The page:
Reflecting on Independence Day

Friction between London and the American colonies burst into flame on Nov. 1, 1765, when Parliament enacted the Stamp Act. This nasty piece of legislation was meant to force colonists to pay a levy on newspapers and various other documents. Instead, colonists rallied behind the “taxation without representation is tyranny” cry.
    Parliament soon backed down. Two years later the British lawmakers slapped a tax on numerous goods imported by the colonies. Opposition was fierce. Again, Parliament retreated. Every tax was repealed in 1770, with the exception of a tax on tea. Matters reached a critical stage in 1773. A group of colonists boarded British ships anchored in Boston’s harbor, and then proceeded to dump tea overboard. John Adams wrote these words about that seminal event:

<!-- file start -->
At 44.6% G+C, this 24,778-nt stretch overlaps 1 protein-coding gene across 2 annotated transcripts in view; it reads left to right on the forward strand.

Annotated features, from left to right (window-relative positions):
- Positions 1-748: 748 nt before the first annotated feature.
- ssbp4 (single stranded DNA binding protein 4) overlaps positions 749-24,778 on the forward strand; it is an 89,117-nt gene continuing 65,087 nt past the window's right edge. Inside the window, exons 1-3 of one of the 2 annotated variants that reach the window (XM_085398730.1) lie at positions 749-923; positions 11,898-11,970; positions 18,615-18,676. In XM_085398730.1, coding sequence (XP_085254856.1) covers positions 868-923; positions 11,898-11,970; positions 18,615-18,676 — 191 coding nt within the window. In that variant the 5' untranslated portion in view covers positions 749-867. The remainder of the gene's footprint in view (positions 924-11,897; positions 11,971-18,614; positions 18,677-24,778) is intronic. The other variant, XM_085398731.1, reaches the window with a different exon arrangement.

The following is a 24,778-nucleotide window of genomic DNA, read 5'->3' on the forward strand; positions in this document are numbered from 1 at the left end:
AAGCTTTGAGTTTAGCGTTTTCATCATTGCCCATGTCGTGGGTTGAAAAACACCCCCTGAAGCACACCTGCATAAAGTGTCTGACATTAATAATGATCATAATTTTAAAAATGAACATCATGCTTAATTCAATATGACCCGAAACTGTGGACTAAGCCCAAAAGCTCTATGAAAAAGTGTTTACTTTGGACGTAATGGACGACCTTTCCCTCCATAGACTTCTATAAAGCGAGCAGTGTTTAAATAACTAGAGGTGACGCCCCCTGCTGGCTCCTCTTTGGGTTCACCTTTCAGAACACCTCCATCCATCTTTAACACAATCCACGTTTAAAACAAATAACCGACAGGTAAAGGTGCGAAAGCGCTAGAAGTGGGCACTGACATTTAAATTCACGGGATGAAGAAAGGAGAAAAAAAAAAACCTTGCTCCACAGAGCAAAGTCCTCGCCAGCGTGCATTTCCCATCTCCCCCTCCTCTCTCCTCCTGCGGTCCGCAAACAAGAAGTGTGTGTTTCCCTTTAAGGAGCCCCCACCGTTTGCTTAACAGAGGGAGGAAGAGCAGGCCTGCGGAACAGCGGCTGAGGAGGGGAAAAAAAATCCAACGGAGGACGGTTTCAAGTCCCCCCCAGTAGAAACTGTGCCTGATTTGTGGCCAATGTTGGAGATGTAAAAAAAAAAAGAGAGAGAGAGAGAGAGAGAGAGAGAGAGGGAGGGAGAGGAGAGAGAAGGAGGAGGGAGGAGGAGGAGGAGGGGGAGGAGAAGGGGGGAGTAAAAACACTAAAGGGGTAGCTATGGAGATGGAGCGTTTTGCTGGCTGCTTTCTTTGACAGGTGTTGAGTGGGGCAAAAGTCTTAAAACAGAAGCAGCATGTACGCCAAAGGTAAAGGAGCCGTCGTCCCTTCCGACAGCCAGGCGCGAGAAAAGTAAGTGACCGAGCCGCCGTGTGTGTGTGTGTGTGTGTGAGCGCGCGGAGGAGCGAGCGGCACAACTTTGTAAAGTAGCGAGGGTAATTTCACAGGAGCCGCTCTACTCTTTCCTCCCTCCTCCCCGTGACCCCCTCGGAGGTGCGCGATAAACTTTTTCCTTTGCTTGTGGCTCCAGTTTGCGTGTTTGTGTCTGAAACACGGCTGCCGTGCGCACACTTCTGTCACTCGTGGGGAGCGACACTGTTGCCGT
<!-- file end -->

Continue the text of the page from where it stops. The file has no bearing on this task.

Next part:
“This is the most magnificent movement of all! There is a dignity, a majesty, a sublimity, in this last effort of the patriots that I greatly admire. The people should never rise without doing something to be remembered – something notable and striking. This destruction of tea is so bold, so daring, so firm, intrepid and inflexible, and it must have so important consequences, and so lasting, that I can’t but consider it as an epoch in history!”
 

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